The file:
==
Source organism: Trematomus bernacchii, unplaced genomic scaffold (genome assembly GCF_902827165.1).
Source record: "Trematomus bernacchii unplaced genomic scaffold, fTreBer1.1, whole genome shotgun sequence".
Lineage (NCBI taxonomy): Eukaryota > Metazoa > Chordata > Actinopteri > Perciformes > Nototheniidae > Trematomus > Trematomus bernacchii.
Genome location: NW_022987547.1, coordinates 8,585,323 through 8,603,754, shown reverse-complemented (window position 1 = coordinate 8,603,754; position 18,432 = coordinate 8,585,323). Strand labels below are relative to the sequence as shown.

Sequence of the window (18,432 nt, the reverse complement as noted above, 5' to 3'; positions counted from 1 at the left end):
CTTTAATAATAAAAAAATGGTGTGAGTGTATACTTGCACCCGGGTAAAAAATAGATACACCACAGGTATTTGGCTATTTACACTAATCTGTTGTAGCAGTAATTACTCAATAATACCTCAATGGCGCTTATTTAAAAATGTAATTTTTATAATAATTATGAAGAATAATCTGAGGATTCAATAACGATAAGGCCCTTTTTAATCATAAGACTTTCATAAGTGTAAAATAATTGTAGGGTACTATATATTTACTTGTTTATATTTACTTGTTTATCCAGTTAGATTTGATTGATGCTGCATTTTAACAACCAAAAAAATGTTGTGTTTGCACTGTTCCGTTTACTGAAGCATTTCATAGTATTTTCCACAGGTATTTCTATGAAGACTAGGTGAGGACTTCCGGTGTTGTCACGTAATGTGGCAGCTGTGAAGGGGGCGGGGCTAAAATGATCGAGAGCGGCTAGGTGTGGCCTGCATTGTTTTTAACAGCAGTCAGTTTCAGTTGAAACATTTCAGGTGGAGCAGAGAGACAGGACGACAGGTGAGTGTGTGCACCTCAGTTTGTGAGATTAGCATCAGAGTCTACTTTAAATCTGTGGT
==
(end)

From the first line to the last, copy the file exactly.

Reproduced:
Source organism: Trematomus bernacchii, unplaced genomic scaffold (genome assembly GCF_902827165.1).
Source record: "Trematomus bernacchii unplaced genomic scaffold, fTreBer1.1, whole genome shotgun sequence".
Lineage (NCBI taxonomy): Eukaryota > Metazoa > Chordata > Actinopteri > Perciformes > Nototheniidae > Trematomus > Trematomus bernacchii.
Genome location: NW_022987547.1, coordinates 8,585,323 through 8,603,754, shown reverse-complemented (window position 1 = coordinate 8,603,754; position 18,432 = coordinate 8,585,323). Strand labels below are relative to the sequence as shown.

Sequence of the window (18,432 nt, the reverse complement as noted above, 5' to 3'; positions counted from 1 at the left end):
CTTTAATAATAAAAAAATGGTGTGAGTGTATACTTGCACCCGGGTAAAAAATAGATACACCACAGGTATTTGGCTATTTACACTAATCTGTTGTAGCAGTAATTACTCAATAATACCTCAATGGCGCTTATTTAAAAATGTAATTTTTATAATAATTATGAAGAATAATCTGAGGATTCAATAACGATAAGGCCCTTTTTAATCATAAGACTTTCATAAGTGTAAAATAATTGTAGGGTACTATATATTTACTTGTTTATATTTACTTGTTTATCCAGTTAGATTTGATTGATGCTGCATTTTAACAACCAAAAAAATGTTGTGTTTGCACTGTTCCGTTTACTGAAGCATTTCATAGTATTTTCCACAGGTATTTCTATGAAGACTAGGTGAGGACTTCCGGTGTTGTCACGTAATGTGGCAGCTGTGAAGGGGGCGGGGCTAAAATGATCGAGAGCGGCTAGGTGTGGCCTGCATTGTTTTTAACAGCAGTCAGTTTCAGTTGAAACATTTCAGGTGGAGCAGAGAGACAGGACGACAGGTGAGTGTGTGCACCTCAGTTTGTGAGATTAGCATCAGAGTCTACTTTAAATCTGTGGT